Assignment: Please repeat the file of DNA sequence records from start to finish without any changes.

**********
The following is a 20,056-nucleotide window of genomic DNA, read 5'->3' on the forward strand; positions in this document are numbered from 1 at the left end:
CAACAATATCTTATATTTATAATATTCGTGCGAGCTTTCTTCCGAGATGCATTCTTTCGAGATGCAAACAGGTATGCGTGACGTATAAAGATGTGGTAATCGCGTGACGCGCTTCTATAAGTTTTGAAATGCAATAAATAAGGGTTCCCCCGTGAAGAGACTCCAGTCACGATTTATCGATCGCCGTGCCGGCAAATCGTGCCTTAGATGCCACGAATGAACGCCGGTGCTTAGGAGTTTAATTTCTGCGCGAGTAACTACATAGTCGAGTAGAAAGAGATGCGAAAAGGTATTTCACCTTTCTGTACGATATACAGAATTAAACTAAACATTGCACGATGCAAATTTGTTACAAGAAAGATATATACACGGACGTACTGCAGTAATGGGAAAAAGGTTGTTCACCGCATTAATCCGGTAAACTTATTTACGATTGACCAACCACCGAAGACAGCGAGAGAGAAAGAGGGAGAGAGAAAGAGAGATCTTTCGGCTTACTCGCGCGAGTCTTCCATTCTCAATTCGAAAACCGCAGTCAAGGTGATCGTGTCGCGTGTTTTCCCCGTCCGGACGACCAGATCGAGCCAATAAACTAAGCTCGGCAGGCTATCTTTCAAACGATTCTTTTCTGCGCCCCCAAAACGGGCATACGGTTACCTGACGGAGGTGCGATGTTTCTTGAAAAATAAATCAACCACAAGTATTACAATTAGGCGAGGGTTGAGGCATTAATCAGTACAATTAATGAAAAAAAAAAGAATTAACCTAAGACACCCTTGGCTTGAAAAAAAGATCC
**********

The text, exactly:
The following is a 20,056-nucleotide window of genomic DNA, read 5'->3' on the forward strand; positions in this document are numbered from 1 at the left end:
CAACAATATCTTATATTTATAATATTCGTGCGAGCTTTCTTCCGAGATGCATTCTTTCGAGATGCAAACAGGTATGCGTGACGTATAAAGATGTGGTAATCGCGTGACGCGCTTCTATAAGTTTTGAAATGCAATAAATAAGGGTTCCCCCGTGAAGAGACTCCAGTCACGATTTATCGATCGCCGTGCCGGCAAATCGTGCCTTAGATGCCACGAATGAACGCCGGTGCTTAGGAGTTTAATTTCTGCGCGAGTAACTACATAGTCGAGTAGAAAGAGATGCGAAAAGGTATTTCACCTTTCTGTACGATATACAGAATTAAACTAAACATTGCACGATGCAAATTTGTTACAAGAAAGATATATACACGGACGTACTGCAGTAATGGGAAAAAGGTTGTTCACCGCATTAATCCGGTAAACTTATTTACGATTGACCAACCACCGAAGACAGCGAGAGAGAAAGAGGGAGAGAGAAAGAGAGATCTTTCGGCTTACTCGCGCGAGTCTTCCATTCTCAATTCGAAAACCGCAGTCAAGGTGATCGTGTCGCGTGTTTTCCCCGTCCGGACGACCAGATCGAGCCAATAAACTAAGCTCGGCAGGCTATCTTTCAAACGATTCTTTTCTGCGCCCCCAAAACGGGCATACGGTTACCTGACGGAGGTGCGATGTTTCTTGAAAAATAAATCAACCACAAGTATTACAATTAGGCGAGGGTTGAGGCATTAATCAGTACAATTAATGAAAAAAAAAAGAATTAACCTAAGACACCCTTGGCTTGAAAAAAAGATCC